National

In this May 5, 2014 photo, the casket of Endia Martin is carried by pallbearers following funeral services for 14-year-old at St. Andrew Temple Baptist Church in Chicago. Martin was killed by another 14-year-old in what started as a Facebook feud over a boy. Sentencing is scheduled on Wednesday, June 20, 2018, in juvenile court for the teen who pleaded guilty in the death of Martin in January. Under the law she faces a mandatory sentence of five years in custody, or until the age of 21. The teen, who is now 18, can be paroled when she turns 19 next month. (Jessica Koscielniak/Chicago Sun-Times via AP)
June 20, 2018 - 12:50 am
CHICAGO (AP) — A Chicago teenager will be sentenced Wednesday for using a gun given to her by an uncle to kill another girl in what started as a Facebook feud over a boy, ending a chapter in a case that came to symbolize how the gun violence that plagues parts of the city passes from one generation...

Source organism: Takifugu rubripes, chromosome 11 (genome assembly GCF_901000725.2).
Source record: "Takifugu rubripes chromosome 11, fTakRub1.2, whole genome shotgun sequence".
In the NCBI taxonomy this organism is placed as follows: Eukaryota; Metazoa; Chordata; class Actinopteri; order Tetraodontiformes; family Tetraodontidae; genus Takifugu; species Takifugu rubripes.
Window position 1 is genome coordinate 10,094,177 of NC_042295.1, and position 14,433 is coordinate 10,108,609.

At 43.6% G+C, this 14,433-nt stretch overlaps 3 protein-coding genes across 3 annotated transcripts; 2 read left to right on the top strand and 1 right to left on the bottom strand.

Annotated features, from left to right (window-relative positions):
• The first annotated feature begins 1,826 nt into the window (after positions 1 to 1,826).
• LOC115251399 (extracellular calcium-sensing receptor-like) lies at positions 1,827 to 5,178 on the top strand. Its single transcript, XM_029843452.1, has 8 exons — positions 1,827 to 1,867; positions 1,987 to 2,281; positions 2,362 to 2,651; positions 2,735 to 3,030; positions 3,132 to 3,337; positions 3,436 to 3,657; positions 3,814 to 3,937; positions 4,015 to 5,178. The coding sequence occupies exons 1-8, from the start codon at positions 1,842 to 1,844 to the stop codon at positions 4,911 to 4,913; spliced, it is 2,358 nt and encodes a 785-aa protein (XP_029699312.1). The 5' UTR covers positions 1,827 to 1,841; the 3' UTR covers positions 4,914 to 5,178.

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FILE - In this July 18, 2016 file photo, actor Scott Baio speaks during the opening day of the Republican National Convention in Cleveland. Prosecutors have declined to file charges against Baio stemming from allegations by his former “Charles in Charge” co-star that he sexually assaulted her. The Los Angeles County District Attorney’s Office decided Monday, June 18, 2018, not to file charges, saying in an evaluation that the statute of limitations had expired. (AP Photo/J. Scott Applewhite, File)
June 19, 2018 - 11:57 pm
LOS ANGELES (AP) — Prosecutors have declined to file charges against Scott Baio stemming from allegations by his former "Charles in Charge" co-star that he sexually assaulted her. The Los Angeles County District Attorney's Office decided Monday not to file charges, saying in an evaluation that the...